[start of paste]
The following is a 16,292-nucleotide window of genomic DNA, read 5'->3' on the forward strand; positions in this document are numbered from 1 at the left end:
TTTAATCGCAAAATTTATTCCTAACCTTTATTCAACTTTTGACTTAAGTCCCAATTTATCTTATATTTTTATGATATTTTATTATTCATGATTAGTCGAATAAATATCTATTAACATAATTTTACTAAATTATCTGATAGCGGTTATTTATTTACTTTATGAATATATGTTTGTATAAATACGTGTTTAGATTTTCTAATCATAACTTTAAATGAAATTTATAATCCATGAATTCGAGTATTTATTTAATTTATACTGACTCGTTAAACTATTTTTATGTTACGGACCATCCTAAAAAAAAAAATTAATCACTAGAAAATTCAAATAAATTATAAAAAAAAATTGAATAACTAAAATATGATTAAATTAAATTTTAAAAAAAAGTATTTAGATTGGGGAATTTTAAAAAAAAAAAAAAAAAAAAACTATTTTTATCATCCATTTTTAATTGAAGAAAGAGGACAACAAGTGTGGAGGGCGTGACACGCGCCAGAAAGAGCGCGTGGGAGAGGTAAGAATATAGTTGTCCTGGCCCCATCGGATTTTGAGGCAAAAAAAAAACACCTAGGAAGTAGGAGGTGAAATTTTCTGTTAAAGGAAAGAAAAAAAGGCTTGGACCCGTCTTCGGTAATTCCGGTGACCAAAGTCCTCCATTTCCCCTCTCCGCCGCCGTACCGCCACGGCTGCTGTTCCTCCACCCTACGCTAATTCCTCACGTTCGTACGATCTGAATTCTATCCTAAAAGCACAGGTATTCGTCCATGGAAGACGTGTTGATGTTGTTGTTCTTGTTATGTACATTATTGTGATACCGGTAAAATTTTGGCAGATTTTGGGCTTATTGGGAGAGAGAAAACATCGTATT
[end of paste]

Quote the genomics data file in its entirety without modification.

The following is a 16,292-nucleotide window of genomic DNA, read 5'->3' on the forward strand; positions in this document are numbered from 1 at the left end:
TTTAATCGCAAAATTTATTCCTAACCTTTATTCAACTTTTGACTTAAGTCCCAATTTATCTTATATTTTTATGATATTTTATTATTCATGATTAGTCGAATAAATATCTATTAACATAATTTTACTAAATTATCTGATAGCGGTTATTTATTTACTTTATGAATATATGTTTGTATAAATACGTGTTTAGATTTTCTAATCATAACTTTAAATGAAATTTATAATCCATGAATTCGAGTATTTATTTAATTTATACTGACTCGTTAAACTATTTTTATGTTACGGACCATCCTAAAAAAAAAAATTAATCACTAGAAAATTCAAATAAATTATAAAAAAAAATTGAATAACTAAAATATGATTAAATTAAATTTTAAAAAAAAGTATTTAGATTGGGGAATTTTAAAAAAAAAAAAAAAAAAAAACTATTTTTATCATCCATTTTTAATTGAAGAAAGAGGACAACAAGTGTGGAGGGCGTGACACGCGCCAGAAAGAGCGCGTGGGAGAGGTAAGAATATAGTTGTCCTGGCCCCATCGGATTTTGAGGCAAAAAAAAAACACCTAGGAAGTAGGAGGTGAAATTTTCTGTTAAAGGAAAGAAAAAAAGGCTTGGACCCGTCTTCGGTAATTCCGGTGACCAAAGTCCTCCATTTCCCCTCTCCGCCGCCGTACCGCCACGGCTGCTGTTCCTCCACCCTACGCTAATTCCTCACGTTCGTACGATCTGAATTCTATCCTAAAAGCACAGGTATTCGTCCATGGAAGACGTGTTGATGTTGTTGTTCTTGTTATGTACATTATTGTGATACCGGTAAAATTTTGGCAGATTTTGGGCTTATTGGGAGAGAGAAAACATCGTATT